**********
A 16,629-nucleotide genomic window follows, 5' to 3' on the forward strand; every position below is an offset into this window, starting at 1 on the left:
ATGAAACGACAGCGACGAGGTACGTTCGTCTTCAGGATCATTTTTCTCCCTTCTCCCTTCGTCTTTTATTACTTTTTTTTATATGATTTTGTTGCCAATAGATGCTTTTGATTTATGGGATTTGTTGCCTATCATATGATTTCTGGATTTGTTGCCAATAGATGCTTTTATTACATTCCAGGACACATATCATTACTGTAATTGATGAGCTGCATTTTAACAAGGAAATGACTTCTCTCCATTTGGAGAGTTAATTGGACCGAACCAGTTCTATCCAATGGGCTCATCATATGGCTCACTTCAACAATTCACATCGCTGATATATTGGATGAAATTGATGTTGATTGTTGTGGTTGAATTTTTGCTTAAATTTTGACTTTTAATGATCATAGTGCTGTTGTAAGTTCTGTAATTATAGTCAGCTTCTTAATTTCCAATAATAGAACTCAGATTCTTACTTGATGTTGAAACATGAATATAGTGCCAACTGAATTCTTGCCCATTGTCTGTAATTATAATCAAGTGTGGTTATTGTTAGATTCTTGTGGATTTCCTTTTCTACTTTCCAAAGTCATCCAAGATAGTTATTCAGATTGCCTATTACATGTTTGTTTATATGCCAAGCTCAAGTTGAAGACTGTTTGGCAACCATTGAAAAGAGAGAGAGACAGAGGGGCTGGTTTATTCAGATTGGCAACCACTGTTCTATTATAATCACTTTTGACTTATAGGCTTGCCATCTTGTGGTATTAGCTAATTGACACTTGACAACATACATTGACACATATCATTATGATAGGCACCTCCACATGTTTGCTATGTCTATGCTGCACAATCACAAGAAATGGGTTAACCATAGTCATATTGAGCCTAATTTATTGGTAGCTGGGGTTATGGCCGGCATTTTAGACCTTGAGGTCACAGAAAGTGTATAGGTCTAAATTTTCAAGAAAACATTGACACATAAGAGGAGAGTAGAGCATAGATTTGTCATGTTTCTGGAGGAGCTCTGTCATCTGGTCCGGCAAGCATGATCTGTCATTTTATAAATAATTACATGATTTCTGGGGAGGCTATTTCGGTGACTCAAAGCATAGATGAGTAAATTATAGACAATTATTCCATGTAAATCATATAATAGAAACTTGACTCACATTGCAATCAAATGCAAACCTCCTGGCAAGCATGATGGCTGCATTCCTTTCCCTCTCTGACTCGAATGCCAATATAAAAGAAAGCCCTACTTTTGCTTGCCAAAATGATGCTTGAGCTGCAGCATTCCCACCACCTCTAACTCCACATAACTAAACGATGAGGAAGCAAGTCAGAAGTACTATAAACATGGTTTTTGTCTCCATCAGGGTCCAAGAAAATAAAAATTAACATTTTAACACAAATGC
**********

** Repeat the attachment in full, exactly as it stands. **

A 16,629-nucleotide genomic window follows, 5' to 3' on the forward strand; every position below is an offset into this window, starting at 1 on the left:
ATGAAACGACAGCGACGAGGTACGTTCGTCTTCAGGATCATTTTTCTCCCTTCTCCCTTCGTCTTTTATTACTTTTTTTTATATGATTTTGTTGCCAATAGATGCTTTTGATTTATGGGATTTGTTGCCTATCATATGATTTCTGGATTTGTTGCCAATAGATGCTTTTATTACATTCCAGGACACATATCATTACTGTAATTGATGAGCTGCATTTTAACAAGGAAATGACTTCTCTCCATTTGGAGAGTTAATTGGACCGAACCAGTTCTATCCAATGGGCTCATCATATGGCTCACTTCAACAATTCACATCGCTGATATATTGGATGAAATTGATGTTGATTGTTGTGGTTGAATTTTTGCTTAAATTTTGACTTTTAATGATCATAGTGCTGTTGTAAGTTCTGTAATTATAGTCAGCTTCTTAATTTCCAATAATAGAACTCAGATTCTTACTTGATGTTGAAACATGAATATAGTGCCAACTGAATTCTTGCCCATTGTCTGTAATTATAATCAAGTGTGGTTATTGTTAGATTCTTGTGGATTTCCTTTTCTACTTTCCAAAGTCATCCAAGATAGTTATTCAGATTGCCTATTACATGTTTGTTTATATGCCAAGCTCAAGTTGAAGACTGTTTGGCAACCATTGAAAAGAGAGAGAGACAGAGGGGCTGGTTTATTCAGATTGGCAACCACTGTTCTATTATAATCACTTTTGACTTATAGGCTTGCCATCTTGTGGTATTAGCTAATTGACACTTGACAACATACATTGACACATATCATTATGATAGGCACCTCCACATGTTTGCTATGTCTATGCTGCACAATCACAAGAAATGGGTTAACCATAGTCATATTGAGCCTAATTTATTGGTAGCTGGGGTTATGGCCGGCATTTTAGACCTTGAGGTCACAGAAAGTGTATAGGTCTAAATTTTCAAGAAAACATTGACACATAAGAGGAGAGTAGAGCATAGATTTGTCATGTTTCTGGAGGAGCTCTGTCATCTGGTCCGGCAAGCATGATCTGTCATTTTATAAATAATTACATGATTTCTGGGGAGGCTATTTCGGTGACTCAAAGCATAGATGAGTAAATTATAGACAATTATTCCATGTAAATCATATAATAGAAACTTGACTCACATTGCAATCAAATGCAAACCTCCTGGCAAGCATGATGGCTGCATTCCTTTCCCTCTCTGACTCGAATGCCAATATAAAAGAAAGCCCTACTTTTGCTTGCCAAAATGATGCTTGAGCTGCAGCATTCCCACCACCTCTAACTCCACATAACTAAACGATGAGGAAGCAAGTCAGAAGTACTATAAACATGGTTTTTGTCTCCATCAGGGTCCAAGAAAATAAAAATTAACATTTTAACACAAATGC